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“However, in '13 I'm being told that I will have to pay additional taxes on the remaining tuition amount of approximately $60K as it will be added to my compensation. Since this graduate degree is directly related to my line of work and will help me improve my skills in the same line of work, I believe the tuition will be tax deductible.”------->Basically, as you can see, the I.R.S.’s rules for deducting work-related tuition are complicated and onerous. under I.R.S. rules, employees can deduct ordinary and necessary expenses they pay in connection with their trade or business that are appropriate or helpful to the business. Taxpayers can deduct education costs, in particular, as “ordinary and necessary” expenses if the education maintains or improves the skills required for the taxpayer’s current trade or business. If not, the expenses are considered personal. It turns out the rules for M.B.A.’s depend on whether you can prove that you were already established in a certain trade or business before going to get an M.B.A. and that the degree will help you maintain or improve your skills in that specific trade or business. If you can demonstrate both, you can deduct whatever tuition costs your ER didn’t reimburse or offer to reimburse. The decisive factor in this case’d be whether you were already established in your trade or business,” which you proved you were.Basically, if you can connect the dots between the courses you are taking and your existing skill set or your job, you can deduct it. That’s the basic gist. While the case can’t be used as precedent to prove other taxpayers’ cases, tax preparers said it did give them insight into how the I.R.S. was thinking about the issue. And to actually get the deduction, if you aren’t one of the lucky ones who just sneaks past the I.R.S., you’ll need to be prepared to prove you qualify by being able to demonstrate your employment history and how the M.B.A. — down to the courses you take — will enhance your skills in your existing business. You’ll also need necessary documentation, like canceled checks and tuition bills. So you need to have all your ducks in order. You need to have your facts. ;ypu need to have your backup documentation. You need to have all the information the court would require in order to make a judgment.”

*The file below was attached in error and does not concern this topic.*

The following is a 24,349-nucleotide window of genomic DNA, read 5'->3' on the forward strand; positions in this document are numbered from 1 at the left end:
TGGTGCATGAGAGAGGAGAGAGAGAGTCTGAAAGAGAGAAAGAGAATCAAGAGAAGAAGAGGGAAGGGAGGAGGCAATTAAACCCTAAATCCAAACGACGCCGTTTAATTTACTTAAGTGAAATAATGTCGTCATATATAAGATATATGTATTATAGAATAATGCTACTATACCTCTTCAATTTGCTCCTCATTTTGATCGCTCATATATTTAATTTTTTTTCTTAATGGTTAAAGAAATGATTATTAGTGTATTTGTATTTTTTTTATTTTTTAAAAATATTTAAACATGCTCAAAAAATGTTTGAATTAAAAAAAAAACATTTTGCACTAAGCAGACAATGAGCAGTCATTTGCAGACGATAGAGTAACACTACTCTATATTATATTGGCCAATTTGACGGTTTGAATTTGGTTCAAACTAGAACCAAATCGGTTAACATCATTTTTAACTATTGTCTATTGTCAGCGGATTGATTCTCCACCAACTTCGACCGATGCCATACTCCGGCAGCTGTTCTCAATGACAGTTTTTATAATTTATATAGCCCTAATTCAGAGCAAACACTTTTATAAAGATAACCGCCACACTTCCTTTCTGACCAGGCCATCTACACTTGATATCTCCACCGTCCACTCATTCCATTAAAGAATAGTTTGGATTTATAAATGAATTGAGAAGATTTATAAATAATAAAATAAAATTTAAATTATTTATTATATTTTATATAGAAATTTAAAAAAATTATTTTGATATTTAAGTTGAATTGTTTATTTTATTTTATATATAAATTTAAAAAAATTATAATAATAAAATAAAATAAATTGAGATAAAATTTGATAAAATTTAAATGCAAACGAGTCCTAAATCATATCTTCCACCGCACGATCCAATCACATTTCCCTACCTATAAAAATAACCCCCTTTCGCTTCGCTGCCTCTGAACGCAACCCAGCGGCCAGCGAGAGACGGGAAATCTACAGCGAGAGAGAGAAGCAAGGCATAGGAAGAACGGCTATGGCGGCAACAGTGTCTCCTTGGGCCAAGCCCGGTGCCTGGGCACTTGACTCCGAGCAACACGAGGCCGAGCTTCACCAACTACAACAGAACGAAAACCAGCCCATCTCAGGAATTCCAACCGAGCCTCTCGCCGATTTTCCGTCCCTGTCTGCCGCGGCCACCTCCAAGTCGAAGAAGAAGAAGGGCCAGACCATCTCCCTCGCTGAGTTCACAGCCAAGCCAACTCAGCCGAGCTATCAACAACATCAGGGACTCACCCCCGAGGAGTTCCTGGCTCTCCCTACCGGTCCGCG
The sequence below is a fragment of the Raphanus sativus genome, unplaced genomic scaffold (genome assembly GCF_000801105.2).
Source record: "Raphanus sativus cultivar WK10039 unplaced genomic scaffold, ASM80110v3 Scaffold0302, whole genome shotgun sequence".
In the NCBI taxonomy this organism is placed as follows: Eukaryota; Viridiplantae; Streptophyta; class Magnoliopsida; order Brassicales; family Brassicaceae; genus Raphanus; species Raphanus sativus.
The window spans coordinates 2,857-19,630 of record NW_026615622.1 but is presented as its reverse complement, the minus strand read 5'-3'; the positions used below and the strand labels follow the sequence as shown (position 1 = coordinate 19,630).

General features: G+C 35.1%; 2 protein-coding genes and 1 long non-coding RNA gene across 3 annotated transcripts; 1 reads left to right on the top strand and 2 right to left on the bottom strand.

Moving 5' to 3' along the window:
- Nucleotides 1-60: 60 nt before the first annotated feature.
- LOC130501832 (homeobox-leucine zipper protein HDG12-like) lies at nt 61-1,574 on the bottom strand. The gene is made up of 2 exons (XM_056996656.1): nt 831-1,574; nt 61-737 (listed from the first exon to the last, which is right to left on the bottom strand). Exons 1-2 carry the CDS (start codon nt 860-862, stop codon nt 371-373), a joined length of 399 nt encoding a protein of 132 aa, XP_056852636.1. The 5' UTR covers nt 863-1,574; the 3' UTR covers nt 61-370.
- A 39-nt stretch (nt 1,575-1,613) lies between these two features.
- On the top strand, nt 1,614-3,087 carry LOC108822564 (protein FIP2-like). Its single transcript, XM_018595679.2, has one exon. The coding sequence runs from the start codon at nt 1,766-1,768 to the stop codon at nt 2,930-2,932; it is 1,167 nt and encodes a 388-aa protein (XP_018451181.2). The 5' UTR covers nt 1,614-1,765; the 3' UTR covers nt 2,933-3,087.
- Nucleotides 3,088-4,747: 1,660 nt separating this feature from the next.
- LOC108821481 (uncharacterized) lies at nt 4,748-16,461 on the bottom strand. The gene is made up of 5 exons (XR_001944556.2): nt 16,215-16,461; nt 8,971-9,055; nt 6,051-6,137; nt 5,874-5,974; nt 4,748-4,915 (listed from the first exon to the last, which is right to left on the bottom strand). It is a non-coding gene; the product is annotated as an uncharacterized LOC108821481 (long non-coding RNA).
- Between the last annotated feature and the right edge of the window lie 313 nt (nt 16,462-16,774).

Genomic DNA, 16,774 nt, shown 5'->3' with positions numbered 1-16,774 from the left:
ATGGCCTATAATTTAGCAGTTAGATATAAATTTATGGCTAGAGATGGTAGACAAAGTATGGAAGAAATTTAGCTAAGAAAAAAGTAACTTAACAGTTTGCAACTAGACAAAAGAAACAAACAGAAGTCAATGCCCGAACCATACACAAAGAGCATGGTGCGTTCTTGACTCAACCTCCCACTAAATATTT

“ Considering this, do I have any options with my employer to NOT include the remaining tuition as part of my income?”-------->as mentioned above



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Old 01-08-2013, 01:19 PM
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Master of Science, NOt MBA

Hello. Per our previous post, my graduate degree is a Exec Master of Science and NOT an MBA. So, I'm pretty sure the costs are tax deductible. And since my company was able to not report the first tuition payment of $11K, I'm thinking there may be an option for me to request that the remaining cost of $60K also not be reported and am seeking some basis for making the request. Any advice would be appreciated. Thanks.



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Old 01-08-2013, 09:52 PM
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Company-provided sponsorship is usually tax-free, which benefits theEE.Companies may choose to provide educational assistance under Section 132(d), Working Condition Fringe Benefits, because no written plan is required and there is no dollar limit on expenses, or because it fits their employees' education needs. Under Section 132(d) ERs can offer a tax-free working condition fringe benefit for any expense EEs can deduct on their own tax returns under IRC section 162. it can also include education that maintains or improves job skills or meets requirements for the EE to remain in his or her current position.
Excludable education expense as a Working Condition Benefit must be related to the EE's current job and must help maintain or improve the knowledge of skill required for the job.
However, even if the education meets one or both of the above tests, it is not qualifying education if it:

•Is needed to meet the minimum educational requirements of the EE's present trade or business, or
•Is part of a program of study that will qualify the EE for a new trade or business.
ERs CAN OFFER a tax-free working condition fringe benefit for any expense EEscan deduct on their own tax returns under IRC section 162. This typically includes education that maintains or improves job skills or meets requirements for the EE to remain in his or her current position.






The IRS Pub 970, Tax Benefits for Education, provides examples and tests to help determine whether the education qualifies as a working condition benefit. I guess you can contact your ER/HR dept for mor einfo in detail
Publication]Publication]Publication 970 (2011), Tax Benefits for Education 970 (2011), Tax Benefits for Education 970 (2011), Tax Benefits for Education


Last edited by Wnhough : 01-08-2013 at 10:32 PM.